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In Asia, the trend of residential co-living is gaining traction.

Millennials in Asia are now sharing more than just work spaces and transportation, according to a recent JLL study titled "Bridging the Housing Gap." They've decided to live together in a new type of shared housing where people share similar values and lifestyles. Sale in qatar | properties for Sale - property hunter


Co-living is gaining traction in Asia, according to the study, especially in markets like Hong Kong and the greater China area, where housing affordability is a concern. Although flat-sharing is common among young professionals and students in many countries, co-living spaces vary in that they are professionally run rather than organized informally.


Most managers emphasize the service's community elements, which include yoga classes, film screenings, dinners, and free drinks, as well as networking activities with guest speakers and seminars tailored to residents' personal interests.


"The advent of the co-living model provides an affordable housing option for those shut out of the residential market: an alternative to residing in the family home, sharing a rental unit, or living in a subdivided apartment," said Denis Ma, Head of Research, JLL Hong Kong. "Moreover, the community aspects promoted by most co-living schemes have the ability to increase residents' overall well-being."


Although co-living is still a relatively new concept in Hong Kong, owners and investors have been increasingly turning their residential and hotel/guesthouse en-bloc properties into co-living schemes since 2015. Traditional residential clusters, such as Mong Kok, as well as communities near higher education institutions, such as Hung Hom, Tuen Mun, and Sha Tin, are where the spaces are often found.


The idea of co-living first appeared in mainland China in 2012, with YOU+ International Youth Community and other operators. There were about 90 operators around the country by the end of 2016. One of the largest operators on the mainland, Vanke Port Apartment, operated over 60,000 units. YOU+ had 16 properties, Mofang had about 15,000 units, ZiRoom had seven, and Coming Space had 10,000 units.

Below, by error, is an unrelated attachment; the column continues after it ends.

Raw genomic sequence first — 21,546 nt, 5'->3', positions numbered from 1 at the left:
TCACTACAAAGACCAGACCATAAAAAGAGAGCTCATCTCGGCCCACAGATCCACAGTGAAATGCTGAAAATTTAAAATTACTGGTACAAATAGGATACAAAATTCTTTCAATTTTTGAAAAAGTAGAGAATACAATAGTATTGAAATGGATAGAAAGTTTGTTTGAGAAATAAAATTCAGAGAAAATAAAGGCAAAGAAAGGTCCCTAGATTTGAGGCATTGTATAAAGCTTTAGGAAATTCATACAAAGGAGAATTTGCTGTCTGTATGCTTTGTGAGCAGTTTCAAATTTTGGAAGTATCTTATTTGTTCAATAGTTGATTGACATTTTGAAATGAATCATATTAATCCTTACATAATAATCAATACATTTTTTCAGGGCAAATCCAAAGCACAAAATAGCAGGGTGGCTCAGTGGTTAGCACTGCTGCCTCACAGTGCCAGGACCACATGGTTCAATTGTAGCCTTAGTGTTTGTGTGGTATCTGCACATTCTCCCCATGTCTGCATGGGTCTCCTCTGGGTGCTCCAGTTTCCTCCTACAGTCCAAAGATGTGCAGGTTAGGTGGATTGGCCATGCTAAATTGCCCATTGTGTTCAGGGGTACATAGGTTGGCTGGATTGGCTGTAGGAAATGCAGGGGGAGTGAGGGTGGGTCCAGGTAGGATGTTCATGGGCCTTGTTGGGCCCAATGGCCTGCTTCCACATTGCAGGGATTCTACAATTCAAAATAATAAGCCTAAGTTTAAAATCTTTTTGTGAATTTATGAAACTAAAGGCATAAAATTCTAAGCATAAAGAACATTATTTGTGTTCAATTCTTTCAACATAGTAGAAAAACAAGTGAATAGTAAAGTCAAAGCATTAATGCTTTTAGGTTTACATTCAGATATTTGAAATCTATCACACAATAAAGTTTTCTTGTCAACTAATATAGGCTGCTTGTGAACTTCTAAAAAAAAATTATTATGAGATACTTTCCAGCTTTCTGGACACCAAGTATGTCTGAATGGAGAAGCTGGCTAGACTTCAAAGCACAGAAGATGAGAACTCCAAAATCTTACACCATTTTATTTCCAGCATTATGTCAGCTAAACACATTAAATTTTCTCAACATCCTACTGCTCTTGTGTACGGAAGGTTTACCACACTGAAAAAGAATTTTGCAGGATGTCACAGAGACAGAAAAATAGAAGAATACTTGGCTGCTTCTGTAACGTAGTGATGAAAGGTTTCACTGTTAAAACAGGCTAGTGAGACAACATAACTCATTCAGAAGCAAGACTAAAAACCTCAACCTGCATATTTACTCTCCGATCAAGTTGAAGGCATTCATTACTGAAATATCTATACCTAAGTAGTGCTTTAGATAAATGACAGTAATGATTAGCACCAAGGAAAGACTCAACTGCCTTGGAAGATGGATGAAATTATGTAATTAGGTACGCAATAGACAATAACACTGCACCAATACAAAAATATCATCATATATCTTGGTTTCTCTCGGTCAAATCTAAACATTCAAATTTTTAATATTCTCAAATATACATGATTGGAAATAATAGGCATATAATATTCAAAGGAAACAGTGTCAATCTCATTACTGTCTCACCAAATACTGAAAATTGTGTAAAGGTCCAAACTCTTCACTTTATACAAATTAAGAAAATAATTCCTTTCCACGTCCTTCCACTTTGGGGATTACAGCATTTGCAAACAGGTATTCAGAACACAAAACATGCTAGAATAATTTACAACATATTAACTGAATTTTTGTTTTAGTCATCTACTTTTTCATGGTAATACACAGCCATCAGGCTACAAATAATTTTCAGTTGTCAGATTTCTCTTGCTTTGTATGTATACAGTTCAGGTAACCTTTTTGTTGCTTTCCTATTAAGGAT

"Co-living is in high demand among mainland Chinese millennials. There have been 43 million new graduates in the last five years alone. Given the high housing prices in tier 1 and 2 cities across the country, it will take them at least three to five years to start buying their own homes. As a result, many of them would have to rent or look for other short-term housing options. As a result, co-living is a very appealing choice "JLL China's Head of Research, Joe Zhou, explained.


Some Asian operators have combined work and lifestyle under one roof, inspired by the coworking phenomenon. In India, for example, there are currently four co-living start-ups in Gurgaon and two more in Bengaluru.


Aurum Investments, a sister company of Collision8 co-working room, has invested in Hmlet, a new co-living startup in Singapore. 5Lmeet, a Beijing-based start-up, goes beyond shared housing by providing tenants with an open office, as well as other facilities including restaurants, a gym, and event space.


Investors who have made the switch to co-living


The co-living market is proving to be an appealing choice for investors and owners of existing properties, especially in the hospitality sector, thanks to barriers to homeownership and a housing shortage.


"Due to similar unit sizes and mature operating teams, smaller budget and boutique hotels are one of the first property types being transformed into co-living spaces," said Zhou. "Converting other properties to co-living, on the other hand, requires a lengthy legal and planning process, which adds to the time and expense."


Ma claims that "Durability and obsolescence are also factors to consider. Many new co-living houses are appealing to users because of their sleek fit-out and finishes. How much operators spend in upkeep and maintenance will also determine if these shared spaces will retain their appeal after many years of general wear and tear."

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